Our daughters are at a teen retreat with their church youth group this week. On Sunday afternoon, they were busy doing laundry and packing for the trip.
I’ve noticed that one of them shares my list-making gene; whenever she travels, she makes a list of all that she needs to pack ahead of time. (I actually don’t ever make a packing list, but I do make lists for almost everything else! The one I’m currently working on is what this particular daughter needs for a first-aid/medical kit for college. Exciting stuff…)
It’s so satisfying for me to check the box or cross off items on a list. And unfortunately, sometimes that’s how I feel about spiritual disciplines…things like Bible reading, prayer time, Scripture memory, etc.
It’s like, “Okay, I have to get this done, then I can move on with my day.” Perhaps subconsciously I even think, “God will like me better and bless my day more if I’ve done these certain things.”
Do you ever feel that way? Maybe it’s because my personality tends to be performance-based. I feel that I’m loved when I’m “good,” when I perform in the way that’s expected of me.
Regardless, the following paragraph really resonated with me. I read it in the book The Next Right Thing by Emily P. Freeman.
“Practicing a spiritual discipline is not about trying to earn something, prove something, or win. Practicing a spiritual discipline is more about receiving power to live in the kingdom. It’s about being aware of the presence of God and putting myself there on purpose so that my character might be transformed. It’s about training my mind and my will to practice what my heart deeply believes…It’s about becoming the person I already am in Christ.”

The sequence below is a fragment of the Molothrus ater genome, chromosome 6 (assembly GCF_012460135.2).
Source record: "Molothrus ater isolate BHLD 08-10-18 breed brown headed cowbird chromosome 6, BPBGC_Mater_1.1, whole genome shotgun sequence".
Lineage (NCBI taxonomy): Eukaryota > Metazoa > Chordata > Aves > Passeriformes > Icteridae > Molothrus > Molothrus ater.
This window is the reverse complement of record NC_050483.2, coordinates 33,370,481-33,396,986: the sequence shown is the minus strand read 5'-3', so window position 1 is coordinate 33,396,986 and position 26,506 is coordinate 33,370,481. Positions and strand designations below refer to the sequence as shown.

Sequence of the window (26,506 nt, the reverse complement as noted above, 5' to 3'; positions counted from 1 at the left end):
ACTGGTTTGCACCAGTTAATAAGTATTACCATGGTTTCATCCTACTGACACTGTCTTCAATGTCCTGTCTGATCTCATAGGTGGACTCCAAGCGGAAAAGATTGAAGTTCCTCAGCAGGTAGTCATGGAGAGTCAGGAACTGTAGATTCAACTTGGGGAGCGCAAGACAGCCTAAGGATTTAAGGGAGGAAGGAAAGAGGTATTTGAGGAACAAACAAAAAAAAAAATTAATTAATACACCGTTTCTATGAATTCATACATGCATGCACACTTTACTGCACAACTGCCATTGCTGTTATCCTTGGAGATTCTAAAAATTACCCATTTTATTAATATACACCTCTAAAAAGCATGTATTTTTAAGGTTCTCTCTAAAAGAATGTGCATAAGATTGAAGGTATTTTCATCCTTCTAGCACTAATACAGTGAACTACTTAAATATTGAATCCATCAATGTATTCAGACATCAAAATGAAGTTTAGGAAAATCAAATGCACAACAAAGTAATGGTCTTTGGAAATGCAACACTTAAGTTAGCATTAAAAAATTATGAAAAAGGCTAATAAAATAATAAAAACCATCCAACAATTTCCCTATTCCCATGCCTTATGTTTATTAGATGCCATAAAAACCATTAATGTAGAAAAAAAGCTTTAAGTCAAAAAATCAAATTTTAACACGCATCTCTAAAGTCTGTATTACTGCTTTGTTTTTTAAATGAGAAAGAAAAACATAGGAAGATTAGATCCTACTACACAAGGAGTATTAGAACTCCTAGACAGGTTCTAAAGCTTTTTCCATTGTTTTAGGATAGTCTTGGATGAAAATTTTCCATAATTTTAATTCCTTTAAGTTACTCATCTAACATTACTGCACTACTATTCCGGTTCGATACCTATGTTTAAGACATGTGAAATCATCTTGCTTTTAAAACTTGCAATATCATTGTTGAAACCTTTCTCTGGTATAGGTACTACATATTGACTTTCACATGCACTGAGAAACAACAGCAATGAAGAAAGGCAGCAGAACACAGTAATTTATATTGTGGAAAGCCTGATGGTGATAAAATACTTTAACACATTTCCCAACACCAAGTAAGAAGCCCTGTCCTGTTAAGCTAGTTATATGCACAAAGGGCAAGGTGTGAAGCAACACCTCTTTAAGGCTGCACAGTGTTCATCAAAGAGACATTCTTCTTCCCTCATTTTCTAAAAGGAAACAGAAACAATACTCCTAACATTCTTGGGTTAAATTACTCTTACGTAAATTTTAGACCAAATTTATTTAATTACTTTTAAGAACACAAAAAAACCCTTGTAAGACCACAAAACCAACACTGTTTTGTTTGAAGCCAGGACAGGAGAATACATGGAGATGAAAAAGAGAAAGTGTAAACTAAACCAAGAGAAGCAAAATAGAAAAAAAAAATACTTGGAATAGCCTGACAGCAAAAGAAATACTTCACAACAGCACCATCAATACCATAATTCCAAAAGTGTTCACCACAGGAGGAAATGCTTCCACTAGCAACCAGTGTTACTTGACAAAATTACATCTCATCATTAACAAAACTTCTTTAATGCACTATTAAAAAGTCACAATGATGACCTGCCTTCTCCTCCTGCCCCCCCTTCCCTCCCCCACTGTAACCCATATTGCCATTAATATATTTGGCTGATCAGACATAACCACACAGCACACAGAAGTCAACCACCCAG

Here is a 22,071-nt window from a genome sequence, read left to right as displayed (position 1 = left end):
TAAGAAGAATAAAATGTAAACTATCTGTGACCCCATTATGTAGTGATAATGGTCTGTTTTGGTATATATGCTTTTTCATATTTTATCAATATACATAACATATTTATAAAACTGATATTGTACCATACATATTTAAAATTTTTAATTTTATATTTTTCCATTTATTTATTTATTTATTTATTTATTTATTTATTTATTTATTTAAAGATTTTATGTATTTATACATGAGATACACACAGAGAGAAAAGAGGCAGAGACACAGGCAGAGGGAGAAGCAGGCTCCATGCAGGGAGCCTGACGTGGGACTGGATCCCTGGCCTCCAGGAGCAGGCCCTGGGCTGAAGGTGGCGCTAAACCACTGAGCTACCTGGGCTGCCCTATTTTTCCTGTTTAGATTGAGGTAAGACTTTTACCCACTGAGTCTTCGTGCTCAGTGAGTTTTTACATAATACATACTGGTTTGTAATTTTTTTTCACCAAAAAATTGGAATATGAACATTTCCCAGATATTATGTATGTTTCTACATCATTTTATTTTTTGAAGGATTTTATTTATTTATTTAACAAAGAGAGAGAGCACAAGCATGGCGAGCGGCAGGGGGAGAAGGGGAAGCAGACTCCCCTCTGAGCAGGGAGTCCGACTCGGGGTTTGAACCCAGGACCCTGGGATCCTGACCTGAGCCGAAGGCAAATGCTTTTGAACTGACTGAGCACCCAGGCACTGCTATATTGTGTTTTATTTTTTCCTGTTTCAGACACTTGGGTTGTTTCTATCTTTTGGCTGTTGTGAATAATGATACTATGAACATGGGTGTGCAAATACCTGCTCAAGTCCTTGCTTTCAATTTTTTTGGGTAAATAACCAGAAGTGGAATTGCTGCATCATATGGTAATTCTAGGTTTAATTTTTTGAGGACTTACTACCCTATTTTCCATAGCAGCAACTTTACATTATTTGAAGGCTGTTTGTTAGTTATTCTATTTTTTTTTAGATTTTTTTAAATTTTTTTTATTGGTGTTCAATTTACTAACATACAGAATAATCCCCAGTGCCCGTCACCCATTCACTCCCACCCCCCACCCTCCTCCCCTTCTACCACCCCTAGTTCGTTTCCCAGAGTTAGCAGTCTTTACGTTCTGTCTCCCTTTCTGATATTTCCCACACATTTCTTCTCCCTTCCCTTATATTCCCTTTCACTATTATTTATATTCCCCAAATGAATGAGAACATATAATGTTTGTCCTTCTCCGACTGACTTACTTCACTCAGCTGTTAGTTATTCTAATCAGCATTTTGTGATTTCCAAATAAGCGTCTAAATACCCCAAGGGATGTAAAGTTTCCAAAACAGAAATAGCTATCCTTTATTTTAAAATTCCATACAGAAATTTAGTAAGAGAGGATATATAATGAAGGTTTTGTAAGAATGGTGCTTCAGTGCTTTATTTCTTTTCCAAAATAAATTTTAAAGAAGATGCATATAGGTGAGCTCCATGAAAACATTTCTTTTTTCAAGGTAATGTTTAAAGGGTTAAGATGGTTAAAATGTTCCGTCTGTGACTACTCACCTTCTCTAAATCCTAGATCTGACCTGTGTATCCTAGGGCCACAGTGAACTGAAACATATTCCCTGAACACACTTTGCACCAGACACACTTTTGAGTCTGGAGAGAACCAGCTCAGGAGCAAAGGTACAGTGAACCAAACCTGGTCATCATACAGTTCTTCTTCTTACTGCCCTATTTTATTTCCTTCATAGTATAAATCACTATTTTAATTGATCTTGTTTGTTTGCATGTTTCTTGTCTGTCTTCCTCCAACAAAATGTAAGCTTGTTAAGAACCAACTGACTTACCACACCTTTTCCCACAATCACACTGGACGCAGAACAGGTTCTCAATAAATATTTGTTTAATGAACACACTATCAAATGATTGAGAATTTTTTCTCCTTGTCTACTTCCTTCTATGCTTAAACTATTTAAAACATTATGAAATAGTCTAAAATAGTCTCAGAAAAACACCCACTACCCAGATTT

Our purpose in spending time with Jesus each day is not to check a box or make us feel better about ourselves. It’s to know God better and to grow to be more like Jesus. I don’t want to look at it as a “have-to in order to get God’s favor” but a “get-to because fellowship with my Savior is sweet.”
I like that she uses the phrase “training my mind and my will.” We won’t always jump out of bed and be ready to dive right into God’s Word. But as we establish a habit of spending time with Him, it can become an integral part of our day.
But just because I have that daily habit doesn’t mean I’m a spiritual giant for the rest of the day. Sometimes I can get up from reading my Bible and praying and five minutes later I’m frustrated with my husband and annoyed with my kids and I think, “Well, what good did that do me? I’m still the same person that I was before.”
That’s when we have to remember that spiritual growth is a process. It’s just like when we bury a seed in the ground and wait and wait and wait for just a small sliver of green to poke through. Sometimes we grow very, very slowly. But if we’re allowing the Holy Spirit to cultivate our hearts, we can rest in knowing that “…He which hath begun a good work in you will perform it until the day of Jesus Christ.“
Since I read Emily’s quote last week, I’ve been trying to approach my time with the Lord a little differently. Instead of making it about me and getting it done, I want to make it about Him. It’s not a task to be accomplished, but a quieting of my heart and a seeking of what He would have me to learn about Him today.